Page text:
period proved to be the dagger, sending Montreal to a 3-1 win and putting the B's backs to the wall heading up to Montreal.
After so much talk about the importance of getting off to a good start,
Johnny Boychuk's early mistake led directly to the first Montreal goal:
he made a boneheaded pass across the ice that was easily read and
picked off in the neutral zone. James Wisniewski then fired a slapper
on net and Tim Thomas gave up an awful rebound (the start of a trend,
it seemed) that landed right on the stick of Cammalleri for a tap-in.
Just under two minutes later, Darche scored on the power play after
Dennis Seidenberg was penalized on a questionable interference call. Less than three minutes in and two goals down? Not exactly the formula for success.
The B's attempted to battle back, and Patrice Bergeron's goal with 12
minutes left in the second period woke up the Garden. But the Habs were
the beneficiaries of some lucky bounces (the B's hit at least two
posts) and the Bruins inability to finish (David Krejci flubbed the
puck with Carey Price down and the net wide open), and when Thomas gave
up another awful rebound late in the second, Weber was there to
capitalize. The B's were
without Zdeno Chara for this one, as the captain was hospitalized for
dehydration on Friday and attempted to play (he dressed for and
participated in the pre-game skate) but felt dizzy and weak. Claude
Julien lauded his captain for even trying to play through the illness. Two home games, two losses. Awful. No "Morning After" for this one, I'll save my thoughts for the Monday Musings tomorrow.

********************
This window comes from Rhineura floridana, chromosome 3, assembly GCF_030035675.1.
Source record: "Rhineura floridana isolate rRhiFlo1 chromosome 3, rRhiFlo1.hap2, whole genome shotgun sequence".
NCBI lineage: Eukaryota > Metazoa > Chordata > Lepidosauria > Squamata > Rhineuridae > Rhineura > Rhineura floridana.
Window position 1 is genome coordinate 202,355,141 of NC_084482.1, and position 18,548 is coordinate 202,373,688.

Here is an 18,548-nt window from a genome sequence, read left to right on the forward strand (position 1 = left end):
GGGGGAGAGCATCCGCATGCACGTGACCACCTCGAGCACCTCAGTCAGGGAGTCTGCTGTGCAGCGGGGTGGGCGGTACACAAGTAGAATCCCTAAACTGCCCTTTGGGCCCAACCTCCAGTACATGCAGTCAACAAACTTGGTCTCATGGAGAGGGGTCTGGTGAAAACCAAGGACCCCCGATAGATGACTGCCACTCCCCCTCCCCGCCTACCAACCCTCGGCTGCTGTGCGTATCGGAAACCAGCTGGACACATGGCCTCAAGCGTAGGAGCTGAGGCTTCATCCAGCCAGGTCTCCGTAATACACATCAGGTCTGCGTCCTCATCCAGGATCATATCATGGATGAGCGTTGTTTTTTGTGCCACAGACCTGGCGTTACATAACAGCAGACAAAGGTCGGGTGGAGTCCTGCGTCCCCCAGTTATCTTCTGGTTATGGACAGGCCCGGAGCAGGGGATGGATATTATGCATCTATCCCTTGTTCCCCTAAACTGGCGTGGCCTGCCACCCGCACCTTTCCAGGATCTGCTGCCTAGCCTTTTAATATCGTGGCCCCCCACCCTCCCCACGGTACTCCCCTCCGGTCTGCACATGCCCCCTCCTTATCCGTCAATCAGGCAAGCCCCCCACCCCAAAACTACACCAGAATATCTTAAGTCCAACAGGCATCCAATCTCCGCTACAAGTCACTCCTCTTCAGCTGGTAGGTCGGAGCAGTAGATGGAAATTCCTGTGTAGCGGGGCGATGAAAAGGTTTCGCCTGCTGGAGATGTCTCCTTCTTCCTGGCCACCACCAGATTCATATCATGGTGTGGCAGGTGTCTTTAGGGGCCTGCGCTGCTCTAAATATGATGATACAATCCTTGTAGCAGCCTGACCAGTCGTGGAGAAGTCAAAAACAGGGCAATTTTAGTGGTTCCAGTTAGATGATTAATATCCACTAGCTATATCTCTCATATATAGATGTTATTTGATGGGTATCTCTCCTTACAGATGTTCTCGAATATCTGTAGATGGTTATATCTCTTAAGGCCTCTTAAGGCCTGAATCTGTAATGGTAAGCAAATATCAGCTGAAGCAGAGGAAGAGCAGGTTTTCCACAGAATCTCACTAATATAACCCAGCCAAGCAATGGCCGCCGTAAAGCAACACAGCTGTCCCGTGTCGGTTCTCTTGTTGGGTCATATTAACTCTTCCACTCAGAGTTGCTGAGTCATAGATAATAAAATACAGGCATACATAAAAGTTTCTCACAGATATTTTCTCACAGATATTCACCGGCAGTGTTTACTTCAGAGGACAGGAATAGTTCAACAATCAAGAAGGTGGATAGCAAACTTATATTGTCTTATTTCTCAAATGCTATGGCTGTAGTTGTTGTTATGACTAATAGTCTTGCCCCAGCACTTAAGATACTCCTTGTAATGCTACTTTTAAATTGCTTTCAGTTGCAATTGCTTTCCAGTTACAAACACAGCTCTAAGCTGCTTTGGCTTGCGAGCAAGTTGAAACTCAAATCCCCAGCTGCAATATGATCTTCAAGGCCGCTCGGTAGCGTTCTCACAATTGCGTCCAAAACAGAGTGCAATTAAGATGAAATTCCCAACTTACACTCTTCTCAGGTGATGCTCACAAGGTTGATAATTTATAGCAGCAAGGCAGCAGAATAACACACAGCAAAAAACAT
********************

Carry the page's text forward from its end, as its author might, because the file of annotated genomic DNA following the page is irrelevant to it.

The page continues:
GAME 1: GIONTA & PRICE PUSH HABS PAST THE B'S
- 4/15/11: One game doesn't make a series, but after one game, parts of the Bruins' fanbase are already lining up on the Tobin Bridge, waiting for the signal to jump. Brian Gionta scored twice, once early in the first and once late in the third, and Carey Price made 31 saves nearly a year to the day after his first career playoff shutout to send the Habs to a 2-0 playoff-opening win at the Garden.
Gionta's first-goal came when Tomas Kaberle misplayed a puck behind his
own net: instead of continuing around the net and sending the puck out
along the wall on his forehand, Kaberle blindly threw a backhand
clearing attempt that went right to Scott Gomez. Gomez threw the puck
to a completely vacant Boston net-front, perhaps intending to hit
Mathieu Darche. But the puck skidded past Darche, right onto the stick of Gionta, who ripped it past a sprawling Tim Thomas.
Gionta struck again late in the third period when, after an awful Milan
Lucic turnover, he blew a slapper between the arm and body of Tim
Thomas. Game over. That was about the only impact Lucic had on this
one, as he and his linemates looked like they forgot the playoffs started last night. Brad Marchand blew
two golden scoring chances, including one tap-in at the side of the net
after a beautiful pass from Kaberle that he somehow muffed. Save
for a few scrambles in the second and one Rich Peverley chance in the
third, Price barely had to break a sweat. Not the start to the playoffs
that the B's or their fans were hoping for. Game 1: The Morning After
YOUR BRUINS-HABS PREVIEW: IN LIMERICKS AND MSPAINT
Yes, the playoffs are finally here. For my series preview, I decided
there wasn't much that hadn't already been said: Thomas vs. Price,
speed vs. strength, etc. I couldn't really come up with something new
and groundbreaking, so I decided to do it a different way: with
limericks and with MSPaint. Limericks are awesome, and there's
something stupidly funny about crudely-drawn MSPaint artwork. So I
combined those two with the Bruins and Habs to make something pretty
outrageous. It's a rhyming preview that also features beautifully-crude
drawings; what could be better? BHN: Bruins-Habs Series Preview